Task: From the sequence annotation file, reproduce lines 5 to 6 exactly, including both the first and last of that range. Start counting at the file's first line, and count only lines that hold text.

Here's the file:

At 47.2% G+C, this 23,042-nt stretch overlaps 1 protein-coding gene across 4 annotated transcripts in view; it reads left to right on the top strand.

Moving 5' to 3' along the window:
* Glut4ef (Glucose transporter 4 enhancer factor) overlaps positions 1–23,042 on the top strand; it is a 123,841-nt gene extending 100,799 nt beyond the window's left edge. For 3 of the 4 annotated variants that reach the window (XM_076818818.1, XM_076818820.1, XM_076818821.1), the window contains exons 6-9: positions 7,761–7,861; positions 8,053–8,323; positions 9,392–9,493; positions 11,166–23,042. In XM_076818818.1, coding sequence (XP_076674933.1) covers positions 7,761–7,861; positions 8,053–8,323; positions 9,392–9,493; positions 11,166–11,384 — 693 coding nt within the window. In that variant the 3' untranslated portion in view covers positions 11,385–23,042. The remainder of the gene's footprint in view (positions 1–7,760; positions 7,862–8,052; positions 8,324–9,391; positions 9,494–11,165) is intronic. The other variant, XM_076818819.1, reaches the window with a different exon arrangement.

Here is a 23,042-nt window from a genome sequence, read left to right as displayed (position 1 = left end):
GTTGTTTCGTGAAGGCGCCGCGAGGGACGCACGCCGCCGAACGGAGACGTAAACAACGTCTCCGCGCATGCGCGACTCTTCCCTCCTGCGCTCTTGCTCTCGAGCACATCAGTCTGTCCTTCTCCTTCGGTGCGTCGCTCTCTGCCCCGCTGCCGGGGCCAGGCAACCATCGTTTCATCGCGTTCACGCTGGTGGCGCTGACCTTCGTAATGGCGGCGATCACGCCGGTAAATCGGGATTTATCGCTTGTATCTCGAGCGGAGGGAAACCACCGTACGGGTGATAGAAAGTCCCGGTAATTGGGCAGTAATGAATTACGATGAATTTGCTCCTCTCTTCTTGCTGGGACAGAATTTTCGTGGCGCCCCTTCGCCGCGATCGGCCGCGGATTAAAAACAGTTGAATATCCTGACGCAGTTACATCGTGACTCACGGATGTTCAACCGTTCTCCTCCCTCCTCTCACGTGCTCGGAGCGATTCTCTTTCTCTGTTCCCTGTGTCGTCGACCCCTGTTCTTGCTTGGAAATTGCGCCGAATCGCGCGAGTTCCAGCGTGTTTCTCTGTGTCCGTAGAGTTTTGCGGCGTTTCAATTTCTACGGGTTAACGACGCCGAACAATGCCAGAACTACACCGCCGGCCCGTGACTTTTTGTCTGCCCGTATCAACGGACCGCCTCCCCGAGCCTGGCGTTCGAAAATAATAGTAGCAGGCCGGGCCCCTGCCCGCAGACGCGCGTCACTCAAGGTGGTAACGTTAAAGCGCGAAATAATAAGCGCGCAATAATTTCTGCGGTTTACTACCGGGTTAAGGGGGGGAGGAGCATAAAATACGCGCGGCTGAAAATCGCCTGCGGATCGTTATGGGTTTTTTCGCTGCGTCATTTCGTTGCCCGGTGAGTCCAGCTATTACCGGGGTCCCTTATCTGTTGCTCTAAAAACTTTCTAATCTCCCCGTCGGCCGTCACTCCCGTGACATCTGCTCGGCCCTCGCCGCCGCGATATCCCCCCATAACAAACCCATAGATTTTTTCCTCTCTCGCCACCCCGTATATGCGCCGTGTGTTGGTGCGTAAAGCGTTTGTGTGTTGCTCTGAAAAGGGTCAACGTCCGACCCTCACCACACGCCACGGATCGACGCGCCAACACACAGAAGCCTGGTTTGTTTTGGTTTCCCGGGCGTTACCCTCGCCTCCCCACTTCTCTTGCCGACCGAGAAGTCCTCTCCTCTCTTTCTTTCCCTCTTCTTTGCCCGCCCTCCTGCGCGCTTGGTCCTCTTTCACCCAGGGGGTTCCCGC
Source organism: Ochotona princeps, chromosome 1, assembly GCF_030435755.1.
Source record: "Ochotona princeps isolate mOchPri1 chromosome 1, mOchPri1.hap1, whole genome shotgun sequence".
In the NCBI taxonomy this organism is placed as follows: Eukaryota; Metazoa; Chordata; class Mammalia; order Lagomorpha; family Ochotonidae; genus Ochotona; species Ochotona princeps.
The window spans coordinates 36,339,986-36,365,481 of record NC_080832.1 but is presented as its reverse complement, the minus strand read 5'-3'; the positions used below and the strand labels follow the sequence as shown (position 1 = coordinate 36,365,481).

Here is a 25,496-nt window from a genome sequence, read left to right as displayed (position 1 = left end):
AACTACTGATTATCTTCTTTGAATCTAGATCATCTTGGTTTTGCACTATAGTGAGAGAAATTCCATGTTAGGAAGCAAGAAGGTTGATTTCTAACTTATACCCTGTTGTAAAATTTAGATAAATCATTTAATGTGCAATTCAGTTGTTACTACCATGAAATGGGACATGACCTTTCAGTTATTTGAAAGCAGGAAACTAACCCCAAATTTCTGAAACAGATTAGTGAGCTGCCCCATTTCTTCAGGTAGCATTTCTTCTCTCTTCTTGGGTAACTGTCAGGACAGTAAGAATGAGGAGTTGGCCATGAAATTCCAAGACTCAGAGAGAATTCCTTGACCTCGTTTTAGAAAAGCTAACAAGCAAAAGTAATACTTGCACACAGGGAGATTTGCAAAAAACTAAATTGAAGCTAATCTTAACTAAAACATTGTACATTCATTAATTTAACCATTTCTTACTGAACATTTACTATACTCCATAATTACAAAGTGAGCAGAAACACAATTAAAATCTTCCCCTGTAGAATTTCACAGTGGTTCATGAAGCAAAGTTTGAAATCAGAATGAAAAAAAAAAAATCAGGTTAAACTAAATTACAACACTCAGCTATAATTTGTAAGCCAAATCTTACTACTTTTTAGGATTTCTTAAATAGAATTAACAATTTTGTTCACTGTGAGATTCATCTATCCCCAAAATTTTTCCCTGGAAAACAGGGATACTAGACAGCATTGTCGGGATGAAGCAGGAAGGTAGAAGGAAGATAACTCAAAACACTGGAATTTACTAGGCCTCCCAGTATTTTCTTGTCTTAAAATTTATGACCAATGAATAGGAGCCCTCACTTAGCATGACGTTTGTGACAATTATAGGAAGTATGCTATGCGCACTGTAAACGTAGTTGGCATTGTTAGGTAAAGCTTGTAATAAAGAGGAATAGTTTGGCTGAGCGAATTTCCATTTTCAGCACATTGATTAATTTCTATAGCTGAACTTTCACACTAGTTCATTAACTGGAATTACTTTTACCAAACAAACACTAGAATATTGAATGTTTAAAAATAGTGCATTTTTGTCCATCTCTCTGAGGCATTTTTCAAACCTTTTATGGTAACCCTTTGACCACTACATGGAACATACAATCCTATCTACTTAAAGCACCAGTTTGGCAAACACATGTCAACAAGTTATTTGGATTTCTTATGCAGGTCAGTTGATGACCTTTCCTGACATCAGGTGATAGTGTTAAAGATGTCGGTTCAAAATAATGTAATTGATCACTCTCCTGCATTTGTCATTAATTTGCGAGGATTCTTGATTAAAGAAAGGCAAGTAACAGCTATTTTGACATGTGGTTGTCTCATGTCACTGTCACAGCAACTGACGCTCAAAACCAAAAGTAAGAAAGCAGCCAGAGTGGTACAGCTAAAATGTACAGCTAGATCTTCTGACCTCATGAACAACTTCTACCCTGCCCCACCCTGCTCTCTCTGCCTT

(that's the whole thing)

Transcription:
GTTGTTTCGTGAAGGCGCCGCGAGGGACGCACGCCGCCGAACGGAGACGTAAACAACGTCTCCGCGCATGCGCGACTCTTCCCTCCTGCGCTCTTGCTCTCGAGCACATCAGTCTGTCCTTCTCCTTCGGTGCGTCGCTCTCTGCCCCGCTGCCGGGGCCAGGCAACCATCGTTTCATCGCGTTCACGCTGGTGGCGCTGACCTTCGTAATGGCGGCGATCACGCCGGTAAATCGGGATTTATCGCTTGTATCTCGAGCGGAGGGAAACCACCGTACGGGTGATAGAAAGTCCCGGTAATTGGGCAGTAATGAATTACGATGAATTTGCTCCTCTCTTCTTGCTGGGACAGAATTTTCGTGGCGCCCCTTCGCCGCGATCGGCCGCGGATTAAAAACAGTTGAATATCCTGACGCAGTTACATCGTGACTCACGGATGTTCAACCGTTCTCCTCCCTCCTCTCACGTGCTCGGAGCGATTCTCTTTCTCTGTTCCCTGTGTCGTCGACCCCTGTTCTTGCTTGGAAATTGCGCCGAATCGCGCGAGTTCCAGCGTGTTTCTCTGTGTCCGTAGAGTTTTGCGGCGTTTCAATTTCTACGGGTTAACGACGCCGAACAATGCCAGAACTACACCGCCGGCCCGTGACTTTTTGTCTGCCCGTATCAACGGACCGCCTCCCCGAGCCTGGCGTTCGAAAATAATAGTAGCAGGCCGGGCCCCTGCCCGCAGACGCGCGTCACTCAAGGTGGTAACGTTAAAGCGCGAAATAATAAGCGCGCAATAATTTCTGCGGTTTACTACCGGGTTAAGGGGGGGAGGAGCATAAAATACGCGCGGCTGAAAATCGCCTGCGGATCGTTATGGGTTTTTTCGCTGCGTCATTTCGTTGCCCGGTGAGTCCAGCTATTACCGGGGTCCCTTATCTGTTGCTCTAAAAACTTTCTAATCTCCCCGTCGGCCGTCACTCCCGTGACATCTGCTCGGCCCTCGCCGCCGCGATATCCCCCCATAACAAACCCATAGATTTTTTCCTCTCTCGCCACCCCGTATATGCGCCGTGTGTTGGTGCGTAAAGCGTTTGTGTGTTGCTCTGAAAAGGGTCAACGTCCGACCCTCACCACACGCCACGGATCGACGCGCCAACACACAGAAGCCTGGTTTGTTTTGGTTTCCCGGGCGTTACCCTCGCCTCCCCACTTCTCTTGCCGACCGAGAAGTCCTCTCCTCTCTTTCTTTCCCTCTTCTTTGCCCGCCCTCCTGCGCGCTTGGTCCTCTTTCACCCAGGGGGTTCCCGC
Source organism: Ochotona princeps, chromosome 1, assembly GCF_030435755.1.